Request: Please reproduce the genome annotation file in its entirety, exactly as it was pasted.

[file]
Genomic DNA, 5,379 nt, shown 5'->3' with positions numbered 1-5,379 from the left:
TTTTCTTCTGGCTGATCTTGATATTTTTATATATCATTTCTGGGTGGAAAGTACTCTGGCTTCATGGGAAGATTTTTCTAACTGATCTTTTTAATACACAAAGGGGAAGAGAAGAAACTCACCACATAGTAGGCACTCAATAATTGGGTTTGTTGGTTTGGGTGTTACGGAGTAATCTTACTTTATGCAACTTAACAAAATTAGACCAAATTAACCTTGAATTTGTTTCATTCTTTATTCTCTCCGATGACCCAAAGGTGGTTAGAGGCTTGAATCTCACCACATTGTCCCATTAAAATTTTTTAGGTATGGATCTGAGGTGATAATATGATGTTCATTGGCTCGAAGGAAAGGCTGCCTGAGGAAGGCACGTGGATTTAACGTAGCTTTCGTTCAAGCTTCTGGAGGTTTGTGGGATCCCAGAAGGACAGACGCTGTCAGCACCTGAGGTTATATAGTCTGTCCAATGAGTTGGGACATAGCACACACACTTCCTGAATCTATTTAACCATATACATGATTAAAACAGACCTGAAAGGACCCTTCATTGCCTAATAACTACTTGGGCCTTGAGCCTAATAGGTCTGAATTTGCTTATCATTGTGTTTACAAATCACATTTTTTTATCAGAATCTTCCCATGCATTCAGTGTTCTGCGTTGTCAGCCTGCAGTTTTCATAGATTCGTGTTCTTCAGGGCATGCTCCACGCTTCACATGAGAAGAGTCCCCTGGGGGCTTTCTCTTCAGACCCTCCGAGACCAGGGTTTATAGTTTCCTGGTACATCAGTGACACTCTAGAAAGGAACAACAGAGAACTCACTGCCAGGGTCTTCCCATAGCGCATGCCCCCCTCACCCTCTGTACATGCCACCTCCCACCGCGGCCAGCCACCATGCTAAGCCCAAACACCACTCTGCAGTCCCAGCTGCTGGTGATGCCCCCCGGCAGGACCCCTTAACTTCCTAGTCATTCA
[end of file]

Genomic DNA, 5,379 nt, shown 5'->3' with positions numbered 1-5,379 from the left:
TTTTCTTCTGGCTGATCTTGATATTTTTATATATCATTTCTGGGTGGAAAGTACTCTGGCTTCATGGGAAGATTTTTCTAACTGATCTTTTTAATACACAAAGGGGAAGAGAAGAAACTCACCACATAGTAGGCACTCAATAATTGGGTTTGTTGGTTTGGGTGTTACGGAGTAATCTTACTTTATGCAACTTAACAAAATTAGACCAAATTAACCTTGAATTTGTTTCATTCTTTATTCTCTCCGATGACCCAAAGGTGGTTAGAGGCTTGAATCTCACCACATTGTCCCATTAAAATTTTTTAGGTATGGATCTGAGGTGATAATATGATGTTCATTGGCTCGAAGGAAAGGCTGCCTGAGGAAGGCACGTGGATTTAACGTAGCTTTCGTTCAAGCTTCTGGAGGTTTGTGGGATCCCAGAAGGACAGACGCTGTCAGCACCTGAGGTTATATAGTCTGTCCAATGAGTTGGGACATAGCACACACACTTCCTGAATCTATTTAACCATATACATGATTAAAACAGACCTGAAAGGACCCTTCATTGCCTAATAACTACTTGGGCCTTGAGCCTAATAGGTCTGAATTTGCTTATCATTGTGTTTACAAATCACATTTTTTTATCAGAATCTTCCCATGCATTCAGTGTTCTGCGTTGTCAGCCTGCAGTTTTCATAGATTCGTGTTCTTCAGGGCATGCTCCACGCTTCACATGAGAAGAGTCCCCTGGGGGCTTTCTCTTCAGACCCTCCGAGACCAGGGTTTATAGTTTCCTGGTACATCAGTGACACTCTAGAAAGGAACAACAGAGAACTCACTGCCAGGGTCTTCCCATAGCGCATGCCCCCCTCACCCTCTGTACATGCCACCTCCCACCGCGGCCAGCCACCATGCTAAGCCCAAACACCACTCTGCAGTCCCAGCTGCTGGTGATGCCCCCCGGCAGGACCCCTTAACTTCCTAGTCATTCA